Together with partners in the industry, researchers at the university are developing new methods of recycling electric vehicle batteries.
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“We use artificial intelligence to create an automated system. The goal is to dismantle and discharge electric batteries so that they can be reused”, says Martin Choux, associate professor at the University of Agder (UiA)
The research on electric vehicle batteries is part of the research project LIBRES (Lithium-Ion Battery Recycling) in collaboration with Hydro, Elkem Carbon Solutions, BatteriRetur and Glencore Nikkelverk. The research is funded by the Research Council for the period 2018-22.
Today, electric battery packs are dismantled manually. The process requires two people, and they must be authorised electricians with high voltage experience.
It can take up to 45 minutes to manually disassemble a pack. UiA’s ambition is to make parts of the manual dismantling process more efficient by means of robotisation.
“The method we develop takes into account that many electric car batteries will be recycled in the future. That is why we must create an efficient system. We are developing an automated and partially robotic process that can process a high volume of electric car batteries”, says Choux.
The system is already being tested at UiA’s mechatronics lab. Halfway through the project period, the researcher is optimistic.
“The challenge with electric vehicles is that car manufacturers use different types of batteries. All car batteries are different and must be dismantled in different ways”, says Choux.
Car manufacturers are also constantly developing their own batteries.
“Our goal is a system where robots help dismantle several types of electric car batteries, quickly and safely”, says Choux.
An electric battery is not like any flashlight battery or a regular car battery. The electric battery consists of cells, modules and a battery pack.
A battery pack usually consists of 10-15 modules and each module consists of several battery cells.
“Assembly of the battery is done in the same way every time. But when disassembling, you never know exactly what condition the battery is in. Therefore, you need a flexible disassembly method for batteries that work or are partially damaged”, says Choux.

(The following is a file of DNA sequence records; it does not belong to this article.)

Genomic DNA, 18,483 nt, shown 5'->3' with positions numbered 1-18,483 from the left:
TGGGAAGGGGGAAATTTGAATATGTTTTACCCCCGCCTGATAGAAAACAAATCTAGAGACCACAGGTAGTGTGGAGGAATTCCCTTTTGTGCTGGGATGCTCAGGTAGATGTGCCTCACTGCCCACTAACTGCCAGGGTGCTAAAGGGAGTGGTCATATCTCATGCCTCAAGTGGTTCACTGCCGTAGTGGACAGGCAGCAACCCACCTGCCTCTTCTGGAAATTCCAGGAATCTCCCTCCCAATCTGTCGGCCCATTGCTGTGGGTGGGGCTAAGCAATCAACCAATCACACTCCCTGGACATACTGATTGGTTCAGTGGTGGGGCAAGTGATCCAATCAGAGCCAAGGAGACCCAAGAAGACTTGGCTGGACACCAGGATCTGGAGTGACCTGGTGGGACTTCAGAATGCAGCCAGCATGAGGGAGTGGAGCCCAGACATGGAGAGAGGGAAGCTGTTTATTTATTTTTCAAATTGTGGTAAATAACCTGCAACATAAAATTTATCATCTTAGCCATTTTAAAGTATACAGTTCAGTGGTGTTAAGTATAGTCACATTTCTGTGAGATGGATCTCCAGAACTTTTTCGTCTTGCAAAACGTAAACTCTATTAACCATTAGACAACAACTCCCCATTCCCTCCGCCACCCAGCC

Using artificial intelligence, the new system will find all the parts of the battery. The robot will then be instructed about the order in which to dismantle the parts. The artificial intelligence controls the robot arms so that they choose the right tool during the process.
UiA has invested in an advanced 3D camera worth NOK 200,000 to monitor the battery parts. The camera provides the artificial intelligence with accurate measurements.
These are some of the things the artificial intelligence must learn:
“Electric batteries can short circuit, there are high voltages involved and the batteries can explode or catch fire. They can also leak gas, and a chemical reaction can occur between moisture and oxygen that generates toxic hydrofluoric acid”, says Choux.
The goal is for the system to be used by the industry partners. Norsk Hydro has already started the company Hydro Volt in Fredrikstad. The business idea is to recycle used electric vehicle batteries for the production of new battery cells.
“In ten years’ time, around 250,000 electric batteries will be recycled every year in Norway alone. The industry will need safe and efficient systems to manage that”, says Choux.
LIBRES (Lithium-Ion Battery Recycling), 2018-2022: The research project develops a system for automated disassembly and discharging of electric batteries. Partners are Norsk Hydro, Batteriretur, Elkem Carbon, Glencore Nikkelverk and UiA. The research has already led Norsk Hydro to launch the new company Hydro Volt, which plans to recycle electric batteries.
Graphite recycling: The pilot project has carried out testing of automatic disassembly of electric batteries to recycle the graphite. The project was a collaboration between the Eyde Cluster, Elkem Carbon and UiA and was funded by the regional research fund RFF Agder. One consequence of the project is that Elkem Carbon is considering recycling technology for graphite in connection with the pilot factory which is now under construction at Elkem Fiskå in Kristiansand.
Reuse of electric batteries: Preliminary project on reuse of electric batteries carried out in collaboration between UiA, BatteriRetur, Alternative Energy and the Eyde Cluster. The project is funded by the research fund RFF Agder.
BATMAN: The BATtery MANagement project (BATMAN) is a multi-year research project on the framework on and value chain of electric batteries, and opportunities for the industry in Norway. The project is funded by the Research Council. The School of Business and Law at UiA collaborates with Glencore Nikkelverk, Hydro, Elkem and Agder Energi among others. The Eyde Cluster is the project manager and research partners are NTNU, the Institute for Energy Technology (IFE) and the Institute of Transport Economics (TØI).